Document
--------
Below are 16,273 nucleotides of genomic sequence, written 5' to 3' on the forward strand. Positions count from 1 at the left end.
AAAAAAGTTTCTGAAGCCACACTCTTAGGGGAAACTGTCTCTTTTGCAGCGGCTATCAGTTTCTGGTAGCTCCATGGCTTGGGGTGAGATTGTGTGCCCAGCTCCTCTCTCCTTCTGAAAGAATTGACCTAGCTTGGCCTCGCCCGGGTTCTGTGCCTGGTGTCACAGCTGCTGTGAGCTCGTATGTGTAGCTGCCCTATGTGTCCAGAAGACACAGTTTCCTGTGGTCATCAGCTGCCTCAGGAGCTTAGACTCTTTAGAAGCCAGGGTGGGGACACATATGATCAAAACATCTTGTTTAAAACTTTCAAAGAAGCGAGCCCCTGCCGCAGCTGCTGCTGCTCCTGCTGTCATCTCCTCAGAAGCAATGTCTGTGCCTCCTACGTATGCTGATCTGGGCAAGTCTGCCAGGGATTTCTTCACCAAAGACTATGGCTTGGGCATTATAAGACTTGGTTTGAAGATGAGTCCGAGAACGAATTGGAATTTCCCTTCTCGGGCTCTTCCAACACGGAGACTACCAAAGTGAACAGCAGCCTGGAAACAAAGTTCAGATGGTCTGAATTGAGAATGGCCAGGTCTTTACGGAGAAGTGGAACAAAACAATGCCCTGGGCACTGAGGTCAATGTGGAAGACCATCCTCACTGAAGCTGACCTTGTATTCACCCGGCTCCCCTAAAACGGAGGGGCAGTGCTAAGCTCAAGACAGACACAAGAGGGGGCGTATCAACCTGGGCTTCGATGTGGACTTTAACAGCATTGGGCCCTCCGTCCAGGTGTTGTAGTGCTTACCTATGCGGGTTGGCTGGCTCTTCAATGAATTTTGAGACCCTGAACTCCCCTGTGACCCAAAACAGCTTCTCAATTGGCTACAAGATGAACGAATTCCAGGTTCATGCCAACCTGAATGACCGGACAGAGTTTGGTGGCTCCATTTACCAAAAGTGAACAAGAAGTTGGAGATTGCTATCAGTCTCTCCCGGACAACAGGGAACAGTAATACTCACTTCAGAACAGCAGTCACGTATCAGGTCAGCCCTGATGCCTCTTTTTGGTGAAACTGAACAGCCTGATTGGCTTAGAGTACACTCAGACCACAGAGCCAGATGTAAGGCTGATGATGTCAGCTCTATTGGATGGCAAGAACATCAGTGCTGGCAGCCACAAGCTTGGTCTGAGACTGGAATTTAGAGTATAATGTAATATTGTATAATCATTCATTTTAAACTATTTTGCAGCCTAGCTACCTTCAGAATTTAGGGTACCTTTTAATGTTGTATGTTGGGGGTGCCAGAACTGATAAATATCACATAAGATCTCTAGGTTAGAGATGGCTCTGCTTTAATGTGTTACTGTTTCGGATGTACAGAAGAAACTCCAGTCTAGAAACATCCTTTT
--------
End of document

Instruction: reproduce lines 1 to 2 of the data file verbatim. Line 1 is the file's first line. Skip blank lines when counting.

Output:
Below are 16,273 nucleotides of genomic sequence, written 5' to 3' on the forward strand. Positions count from 1 at the left end.
AAAAAAGTTTCTGAAGCCACACTCTTAGGGGAAACTGTCTCTTTTGCAGCGGCTATCAGTTTCTGGTAGCTCCATGGCTTGGGGTGAGATTGTGTGCCCAGCTCCTCTCTCCTTCTGAAAGAATTGACCTAGCTTGGCCTCGCCCGGGTTCTGTGCCTGGTGTCACAGCTGCTGTGAGCTCGTATGTGTAGCTGCCCTATGTGTCCAGAAGACACAGTTTCCTGTGGTCATCAGCTGCCTCAGGAGCTTAGACTCTTTAGAAGCCAGGGTGGGGACACATATGATCAAAACATCTTGTTTAAAACTTTCAAAGAAGCGAGCCCCTGCCGCAGCTGCTGCTGCTCCTGCTGTCATCTCCTCAGAAGCAATGTCTGTGCCTCCTACGTATGCTGATCTGGGCAAGTCTGCCAGGGATTTCTTCACCAAAGACTATGGCTTGGGCATTATAAGACTTGGTTTGAAGATGAGTCCGAGAACGAATTGGAATTTCCCTTCTCGGGCTCTTCCAACACGGAGACTACCAAAGTGAACAGCAGCCTGGAAACAAAGTTCAGATGGTCTGAATTGAGAATGGCCAGGTCTTTACGGAGAAGTGGAACAAAACAATGCCCTGGGCACTGAGGTCAATGTGGAAGACCATCCTCACTGAAGCTGACCTTGTATTCACCCGGCTCCCCTAAAACGGAGGGGCAGTGCTAAGCTCAAGACAGACACAAGAGGGGGCGTATCAACCTGGGCTTCGATGTGGACTTTAACAGCATTGGGCCCTCCGTCCAGGTGTTGTAGTGCTTACCTATGCGGGTTGGCTGGCTCTTCAATGAATTTTGAGACCCTGAACTCCCCTGTGACCCAAAACAGCTTCTCAATTGGCTACAAGATGAACGAATTCCAGGTTCATGCCAACCTGAATGACCGGACAGAGTTTGGTGGCTCCATTTACCAAAAGTGAACAAGAAGTTGGAGATTGCTATCAGTCTCTCCCGGACAACAGGGAACAGTAATACTCACTTCAGAACAGCAGTCACGTATCAGGTCAGCCCTGATGCCTCTTTTTGGTGAAACTGAACAGCCTGATTGGCTTAGAGTACACTCAGACCACAGAGCCAGATGTAAGGCTGATGATGTCAGCTCTATTGGATGGCAAGAACATCAGTGCTGGCAGCCACAAGCTTGGTCTGAGACTGGAATTTAGAGTATAATGTAATATTGTATAATCATTCATTTTAAACTATTTTGCAGCCTAGCTACCTTCAGAATTTAGGGTACCTTTTAATGTTGTATGTTGGGGGTGCCAGAACTGATAAATATCACATAAGATCTCTAGGTTAGAGATGGCTCTGCTTTAATGTGTTACTGTTTCGGATGTACAGAAGAAACTCCAGTCTAGAAACATCCTTTT